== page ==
The scammers convinced the woman that they just paid her $30,000 to her bank account and that she needs to return it. She was told that the only way the money could be paid back was through wire transfer. The scammers even printed out documentation she would need for her bank on her own printer since they had control of her computer. They even had the woman leave her computer on all night while they did scans claiming they had to make sure the money went through.

    In the morning the woman’s bank account was down $50,000. When she called the scammers back still thinking they were customer service, they told her that the transfer didn’t go through, and they needed $10,000 in gift cards instead.

    Then the woman noticed that the light on her computer’s webcam was lit without her turning it on. This indicated that she was being watched by the scammers. She covered up the cam but her home security cameras were also connected to her computer, so she disconnected those cameras as well.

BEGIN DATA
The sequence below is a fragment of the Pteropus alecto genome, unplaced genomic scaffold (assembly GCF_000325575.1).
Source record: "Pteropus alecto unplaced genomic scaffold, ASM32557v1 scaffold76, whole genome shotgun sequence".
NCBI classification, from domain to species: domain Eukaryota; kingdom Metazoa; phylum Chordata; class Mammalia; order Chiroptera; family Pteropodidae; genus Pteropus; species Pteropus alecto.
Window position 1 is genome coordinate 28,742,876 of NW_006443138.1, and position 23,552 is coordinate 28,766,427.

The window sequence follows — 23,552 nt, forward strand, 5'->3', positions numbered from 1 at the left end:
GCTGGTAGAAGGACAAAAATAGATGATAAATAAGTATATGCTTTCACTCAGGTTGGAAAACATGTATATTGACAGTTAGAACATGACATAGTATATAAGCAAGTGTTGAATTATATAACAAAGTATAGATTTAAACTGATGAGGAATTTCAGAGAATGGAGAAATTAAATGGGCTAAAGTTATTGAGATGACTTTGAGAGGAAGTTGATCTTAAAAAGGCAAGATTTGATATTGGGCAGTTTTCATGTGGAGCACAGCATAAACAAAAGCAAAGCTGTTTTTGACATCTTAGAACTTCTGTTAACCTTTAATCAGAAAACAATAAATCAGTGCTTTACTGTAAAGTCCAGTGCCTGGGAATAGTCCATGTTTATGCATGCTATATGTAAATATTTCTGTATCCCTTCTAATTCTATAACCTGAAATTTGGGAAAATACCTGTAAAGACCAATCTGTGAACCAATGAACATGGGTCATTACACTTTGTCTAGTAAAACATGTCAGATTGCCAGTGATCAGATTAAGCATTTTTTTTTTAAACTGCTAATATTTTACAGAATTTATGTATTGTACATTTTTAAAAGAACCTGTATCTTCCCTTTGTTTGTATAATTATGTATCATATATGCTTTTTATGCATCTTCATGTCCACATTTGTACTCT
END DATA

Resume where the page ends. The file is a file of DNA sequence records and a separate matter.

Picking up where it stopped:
Before all was said and done, the woman was out $37,000 to the scammers and her privacy had been essentially violated.

    The first way a scam like this can be avoided is to not use an antivirus software. While that may seem risky, Windows 10 has a pretty robust antivirus solution built into it, and it’s free. Secondly, if you receive an email like this, and you think there may actually be a problem with your account, don’t use the phone number in the email. Instead, go directly to the company’s website and look for a phone number there. Lastly, no legitimate company is going to ask for money through wire transfer or gift cards. Scammers do this because the money is virtually untraceable once they receive it that way.